FOR IMMEDIATE RELEASE – Feb. 8, 2017
- Pat Lavin, Alaska Representative, Defenders of Wildlife, [email protected], 907-276-9410
- Jim Adams, Alaska Regional Director, National Parks Conservation Association, [email protected], 907-538-5898, available after 1:30p Alaska time
- Fran Mauer, wildlife biologist, board member, Alaska Chapter of Wilderness Watch, [email protected], 907-455-6829
- Michelle Sinnott, Staff Attorney, Trustees for Alaska, [email protected], 907-433-2011
Intense game management opposed by most Alaskans
Over a dozen conservation groups filed a request in federal court today to defend regulations protecting wildlife in National Preserves and National Wildlife Refuges in Alaska.
The motion filed by Trustees for Alaska on behalf of 15 clients is in response to two separate lawsuits filed by the State of Alaska and the Safari Club last month. The two lawsuits challenge National Park Service and U.S. Fish and Wildlife Service regulations prohibiting aggressive sport hunting methods targeting bears and wolves on Preserves and Refuges.
“The State wants to kill wolves and bears to increase moose and caribou, but that’s not the purpose of these lands,” said Fran Mauer, a former wildlife biologist and board member for the Alaska Chapter of Wilderness Watch. “Alaskans and Americans go to these areas for a lot of different reasons, and we experience them in a lot of different ways. Most people want to see wildlife with its natural dynamics and populations intact. It will profoundly diminish our experiences if these lands are manipulated as game farms.”
The State and the Safari Club’s lawsuits are an attempt to allow sport hunters to shoot brown bears over bait, kill wolves and wolf pups during the denning season, and other practices aimed at dramatically reducing populations of wolves and bears to increase human harvest of moose and caribou. Most Alaskans and Americans oppose these methods.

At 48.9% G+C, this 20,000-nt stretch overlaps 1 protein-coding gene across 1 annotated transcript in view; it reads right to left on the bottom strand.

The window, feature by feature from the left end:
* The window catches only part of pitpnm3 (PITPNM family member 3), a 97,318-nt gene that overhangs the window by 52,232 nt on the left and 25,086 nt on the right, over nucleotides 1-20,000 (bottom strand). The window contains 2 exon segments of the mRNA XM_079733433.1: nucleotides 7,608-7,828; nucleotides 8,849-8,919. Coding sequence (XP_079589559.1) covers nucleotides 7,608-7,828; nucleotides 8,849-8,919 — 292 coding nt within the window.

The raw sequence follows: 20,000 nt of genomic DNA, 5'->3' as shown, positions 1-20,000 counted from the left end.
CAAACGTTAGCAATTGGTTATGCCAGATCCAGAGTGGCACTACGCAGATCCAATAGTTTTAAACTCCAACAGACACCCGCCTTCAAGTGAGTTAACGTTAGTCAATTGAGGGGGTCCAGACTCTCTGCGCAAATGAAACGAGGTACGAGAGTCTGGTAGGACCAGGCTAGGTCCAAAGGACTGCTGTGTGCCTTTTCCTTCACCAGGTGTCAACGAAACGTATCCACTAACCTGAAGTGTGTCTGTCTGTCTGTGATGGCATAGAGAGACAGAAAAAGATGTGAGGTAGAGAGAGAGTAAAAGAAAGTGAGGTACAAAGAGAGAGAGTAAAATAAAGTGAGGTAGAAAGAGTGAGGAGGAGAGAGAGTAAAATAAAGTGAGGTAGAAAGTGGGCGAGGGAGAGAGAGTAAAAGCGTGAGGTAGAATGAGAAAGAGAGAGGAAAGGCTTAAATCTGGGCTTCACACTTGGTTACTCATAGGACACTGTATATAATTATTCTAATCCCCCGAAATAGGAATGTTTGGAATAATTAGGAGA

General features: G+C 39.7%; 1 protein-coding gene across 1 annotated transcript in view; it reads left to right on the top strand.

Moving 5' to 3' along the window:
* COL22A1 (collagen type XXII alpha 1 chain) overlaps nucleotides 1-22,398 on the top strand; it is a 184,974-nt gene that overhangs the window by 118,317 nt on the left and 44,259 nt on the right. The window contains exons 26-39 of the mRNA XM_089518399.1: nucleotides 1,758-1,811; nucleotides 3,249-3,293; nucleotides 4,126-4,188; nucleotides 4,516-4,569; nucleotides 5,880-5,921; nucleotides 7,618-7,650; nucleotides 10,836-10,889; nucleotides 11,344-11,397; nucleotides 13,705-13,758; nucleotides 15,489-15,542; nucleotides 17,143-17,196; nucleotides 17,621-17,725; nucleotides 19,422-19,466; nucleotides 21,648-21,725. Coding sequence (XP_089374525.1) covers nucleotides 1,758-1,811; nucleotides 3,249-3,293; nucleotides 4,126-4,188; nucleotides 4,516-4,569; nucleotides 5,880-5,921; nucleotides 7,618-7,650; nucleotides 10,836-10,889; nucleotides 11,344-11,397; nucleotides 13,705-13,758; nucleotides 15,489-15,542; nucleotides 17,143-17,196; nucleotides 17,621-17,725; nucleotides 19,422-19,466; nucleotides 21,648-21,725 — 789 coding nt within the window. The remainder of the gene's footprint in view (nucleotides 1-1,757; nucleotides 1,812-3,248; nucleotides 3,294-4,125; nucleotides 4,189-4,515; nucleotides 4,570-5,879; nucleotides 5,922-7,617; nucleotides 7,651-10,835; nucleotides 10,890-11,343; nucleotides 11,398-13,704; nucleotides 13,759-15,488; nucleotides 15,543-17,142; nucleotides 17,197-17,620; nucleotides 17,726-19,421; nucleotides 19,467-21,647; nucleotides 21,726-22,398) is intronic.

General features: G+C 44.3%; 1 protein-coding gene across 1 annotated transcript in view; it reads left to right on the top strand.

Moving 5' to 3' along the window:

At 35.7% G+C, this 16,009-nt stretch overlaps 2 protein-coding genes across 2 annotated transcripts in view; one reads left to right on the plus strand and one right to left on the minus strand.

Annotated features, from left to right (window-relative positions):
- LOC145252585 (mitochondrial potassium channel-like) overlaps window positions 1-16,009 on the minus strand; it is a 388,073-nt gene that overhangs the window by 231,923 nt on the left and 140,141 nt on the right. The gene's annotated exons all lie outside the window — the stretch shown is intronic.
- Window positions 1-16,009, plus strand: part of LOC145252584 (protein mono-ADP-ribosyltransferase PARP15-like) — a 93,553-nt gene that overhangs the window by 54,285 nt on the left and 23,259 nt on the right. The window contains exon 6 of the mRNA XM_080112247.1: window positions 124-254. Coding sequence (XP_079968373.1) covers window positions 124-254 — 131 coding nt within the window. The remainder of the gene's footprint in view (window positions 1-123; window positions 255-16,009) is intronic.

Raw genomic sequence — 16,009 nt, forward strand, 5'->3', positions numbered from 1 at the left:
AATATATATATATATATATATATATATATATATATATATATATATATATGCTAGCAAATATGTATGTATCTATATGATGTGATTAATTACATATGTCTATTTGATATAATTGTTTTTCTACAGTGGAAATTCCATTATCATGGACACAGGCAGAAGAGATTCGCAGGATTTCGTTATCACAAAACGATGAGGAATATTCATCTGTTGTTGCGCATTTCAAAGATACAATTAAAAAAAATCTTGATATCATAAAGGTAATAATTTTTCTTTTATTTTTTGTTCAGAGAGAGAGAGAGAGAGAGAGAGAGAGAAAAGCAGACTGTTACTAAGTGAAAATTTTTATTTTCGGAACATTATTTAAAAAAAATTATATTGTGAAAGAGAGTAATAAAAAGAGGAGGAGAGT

Lands managed for biological diversity, not to increase game
“Refuge and Preserve lands are managed for biological integrity and diversity,” said Pat Lavin, the Alaska representative for Defenders of Wildlife. “The state’s extreme methods remove predators wholesale from the landscape and have no place on these lands. Alaskans and Americans treasure our phenomenal wildlife and don’t want to see iconic species managed to scarcity.”
The National Park Service and the Fish & Wildlife Service manage wildlife on Preserves and Refuges to protect natural diversity of wildlife. These agencies generally allow the State of Alaska to regulate sport hunting, but they do not allow the State to regulate sport hunting in a way aimed at significantly reducing wolf and bear populations.
The lawsuits filed by the state and Safari Club run counter to Alaska’s economic interests. “Visitors to Alaska come to see wildlife, particularly bears,” said Jim Adams, the Alaska Regional Director of the National Parks Conservation Association. “The 2.6 million park and preserve visitors in 2015 spent an estimated $1.2 billion in local gateway regions and supported 17.6 thousand jobs.”
15 conservation groups involved
Trustees for Alaska is a non-profit public interest environmental law firm founded and based in Alaska to defend and protect Alaska lands, waters, wildlife and communities. Trustees filed today’s motion to intervene on behalf of 15 conservation groups:
The Alaska Wildlife Alliance
Alaskans for Wildlife
Friends of Alaska National Wildlife Refuges
Denali Citizens Council
Copper Country Alliance
Kachemak Bay Conservation Society
Defenders of Wildlife
National Parks Conservation Association
National Wildlife Refuge Association
Northern Alaska Environmental Center
The Wilderness Society
Alaska Chapter of the Sierra Club
Center for Biological Diversity
The Humane Society of the United States